Eric DeHorta M.D.
|Anesthesia Associates of Wooster, Inc|
44691, United States
About Eric DeHorta
Eric DeHorta - Professional Summary: Eric DeHorta, an Anesthesiologist based in Wooster, Ohio, began his medical studies by completing an Associate of Science degree in Respiratory Therapy Sciences at Miami Dade College in Miami, Florida, in 1976. Eric DeHorta continued to attend Miami Dade College, and in 1980, he graduated with a second Associate degree, this time an Associate of Arts Pre Medical Certificate. Eric DeHorta pursued medical studies at Universidad Central del Este, San Pedro de Macoris, Dominican Republic. He earned his MD in 1985. From there, Eric DeHorta returned to the United States and attended Florida International University in Miami. In 1990, he graduated with a degree in Biological Studies. Eric DeHorta began his residency at Wilkes-Barre VA Medical Center in Scranton, Pennsylvania, as a Resident Physician in the Department of Internal Medicine from 1990 to 1991. Eric DeHorta’s next residency took him to Cleveland, Ohio, and University Hospitals, where, for the next three years, he worked in the Department of Anesthesiology, which eventually became his area of specialization. In 1994, Eric DeHorta became a Fellow of Critical Care Medicine when he received specialized training in cardiac anesthesia, and he also joined the staff at Wooster Community Hospital. Now Staff Anesthesiologist for Inpatient and Outpatient Services, Eric DeHorta also serves as Chairman of the Department of Anesthesiology. While at Wooster Community Hospital, Eric DeHorta also volunteered as a Medical Director at the Viola Startzman Free Clinic in Wooster, Ohio, from 1996 to 1999.
Eric DeHorta - Education:
Universidad Central del Este
Doctor of Medicine
San Pedro Macoris, DO
06/1/1981 — 02/1/1985
The American Society of Anesthesiologists (ASA)
by Eric DeHorta
As a board-certified anesthesiologist, I consider my professional membership in the American Society of Anesthesiologists (ASA) one of my most important medical associations, and I proudly support the goals of this organization. Since its inception in 1905, the American Society of Anesthesiologists has worked to promote advancement in the field of anesthesiology, to improve the overall quality of patient care, and to enhance the knowledge and accomplishment of its members. Originally established as the Long Island Society of Anesthetists, the organization of physicians adopted the name New York Society of Anesthetists in 1911. In 1935, the group changed its name to the American Society of Anesthetists, and in 1945, the Society finally took on the current name, the American Society of Anesthesiologists, reflecting the association’s growth from a local to national community. Initially headquartered in New York City, the ASA relocated to Chicago in 1947, and then in 1960to Park Ridge, Illinois. As of 2008, the ASA boasted 43,000 members and more than 100 full-time employees. In order to provide continuing education opportunities to its many members, the American Society of Anesthesiologists regularly publishes live and on-demand webinars on a wide array of medical subjects. 2010 ASA courses included Physician Burnout: Know the Signs, Symptoms and Solutions; Ethics CME Webinar: Ethical Considerations in DCD Organ Donation; and The Essentials of Chronic Pain for Coders.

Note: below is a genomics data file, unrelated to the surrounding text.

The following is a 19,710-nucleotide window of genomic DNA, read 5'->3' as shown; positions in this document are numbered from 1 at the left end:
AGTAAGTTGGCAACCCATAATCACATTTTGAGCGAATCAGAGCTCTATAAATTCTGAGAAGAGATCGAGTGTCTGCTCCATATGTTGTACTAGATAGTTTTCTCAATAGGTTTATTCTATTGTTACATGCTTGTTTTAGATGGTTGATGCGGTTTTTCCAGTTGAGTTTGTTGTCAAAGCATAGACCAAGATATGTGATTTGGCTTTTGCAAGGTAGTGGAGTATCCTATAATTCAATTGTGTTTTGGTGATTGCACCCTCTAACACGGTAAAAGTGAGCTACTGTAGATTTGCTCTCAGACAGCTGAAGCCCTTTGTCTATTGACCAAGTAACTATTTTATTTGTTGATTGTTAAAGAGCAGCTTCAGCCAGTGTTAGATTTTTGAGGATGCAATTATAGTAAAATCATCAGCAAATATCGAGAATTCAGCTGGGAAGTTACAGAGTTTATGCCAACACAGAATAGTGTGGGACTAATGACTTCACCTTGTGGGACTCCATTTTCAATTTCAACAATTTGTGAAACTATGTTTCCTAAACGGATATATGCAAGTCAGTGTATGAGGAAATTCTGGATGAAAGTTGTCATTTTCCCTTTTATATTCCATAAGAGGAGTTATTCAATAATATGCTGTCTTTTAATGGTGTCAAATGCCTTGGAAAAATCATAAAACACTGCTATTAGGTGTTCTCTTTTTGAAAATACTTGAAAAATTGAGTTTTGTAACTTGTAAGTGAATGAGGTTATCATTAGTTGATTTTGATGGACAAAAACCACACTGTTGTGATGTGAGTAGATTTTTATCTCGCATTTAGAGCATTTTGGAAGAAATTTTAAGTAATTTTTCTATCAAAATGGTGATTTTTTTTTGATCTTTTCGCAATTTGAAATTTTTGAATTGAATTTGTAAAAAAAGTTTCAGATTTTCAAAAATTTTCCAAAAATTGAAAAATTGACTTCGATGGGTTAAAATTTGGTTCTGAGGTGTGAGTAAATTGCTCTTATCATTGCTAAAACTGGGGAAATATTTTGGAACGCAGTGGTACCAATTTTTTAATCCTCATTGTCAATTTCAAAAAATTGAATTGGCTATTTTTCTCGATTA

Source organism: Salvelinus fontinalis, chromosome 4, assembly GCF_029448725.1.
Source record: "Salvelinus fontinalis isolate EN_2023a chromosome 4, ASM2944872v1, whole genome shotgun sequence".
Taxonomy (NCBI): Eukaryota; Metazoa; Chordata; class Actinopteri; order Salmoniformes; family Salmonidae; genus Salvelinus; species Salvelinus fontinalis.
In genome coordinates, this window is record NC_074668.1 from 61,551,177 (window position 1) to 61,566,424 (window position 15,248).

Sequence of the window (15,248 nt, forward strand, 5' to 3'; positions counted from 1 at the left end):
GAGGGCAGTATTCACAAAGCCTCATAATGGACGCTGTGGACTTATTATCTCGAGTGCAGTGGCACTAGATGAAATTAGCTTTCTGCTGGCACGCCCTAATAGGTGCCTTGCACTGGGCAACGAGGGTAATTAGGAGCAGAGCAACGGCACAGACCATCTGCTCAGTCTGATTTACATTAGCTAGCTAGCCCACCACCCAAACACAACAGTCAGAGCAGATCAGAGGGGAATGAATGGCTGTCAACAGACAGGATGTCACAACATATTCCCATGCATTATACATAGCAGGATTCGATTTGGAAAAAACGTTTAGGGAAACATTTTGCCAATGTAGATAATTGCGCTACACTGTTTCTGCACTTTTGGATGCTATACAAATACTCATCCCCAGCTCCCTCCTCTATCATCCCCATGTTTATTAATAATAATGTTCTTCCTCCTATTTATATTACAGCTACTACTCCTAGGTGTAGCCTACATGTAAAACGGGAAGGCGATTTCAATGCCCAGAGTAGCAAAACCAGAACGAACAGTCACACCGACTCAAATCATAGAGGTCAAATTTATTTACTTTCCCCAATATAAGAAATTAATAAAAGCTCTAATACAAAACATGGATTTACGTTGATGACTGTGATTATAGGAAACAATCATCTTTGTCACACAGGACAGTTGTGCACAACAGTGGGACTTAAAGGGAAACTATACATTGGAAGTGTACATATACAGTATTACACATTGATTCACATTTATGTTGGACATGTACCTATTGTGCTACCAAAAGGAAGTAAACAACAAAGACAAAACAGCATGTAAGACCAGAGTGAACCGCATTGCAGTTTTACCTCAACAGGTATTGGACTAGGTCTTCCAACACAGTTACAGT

In addition to contributing to the overall development of the field of anesthesiology by ensuring the highest level of training in its members, the American Society of Anesthesiology works directly with aid organizations in other countries to facilitate the dissemination of crucial medical innovations worldwide. The Global Humanitarian Outreach arm of the ASA supports anesthesiologist training and education, advocates for long-term academic partnerships, and encourages collaboration between medical institutions with similar goals throughout the world. One of the organization’s primary goals lies in recruiting volunteer anesthesiologists to provide medical services in disaster areas. Without access to adequate anesthesiology, many life-saving procedures become impracticable. Therefore, it is of primary importance that qualified anesthesiologists volunteer their skills in disaster areas, such as post-earthquake Haiti. If you are an anesthesiologist and want to volunteer your time and expertise for these crucial humanitarian missions, please visit the ASA’s Global Humanitarian Outreach website at asahq.org/GHO.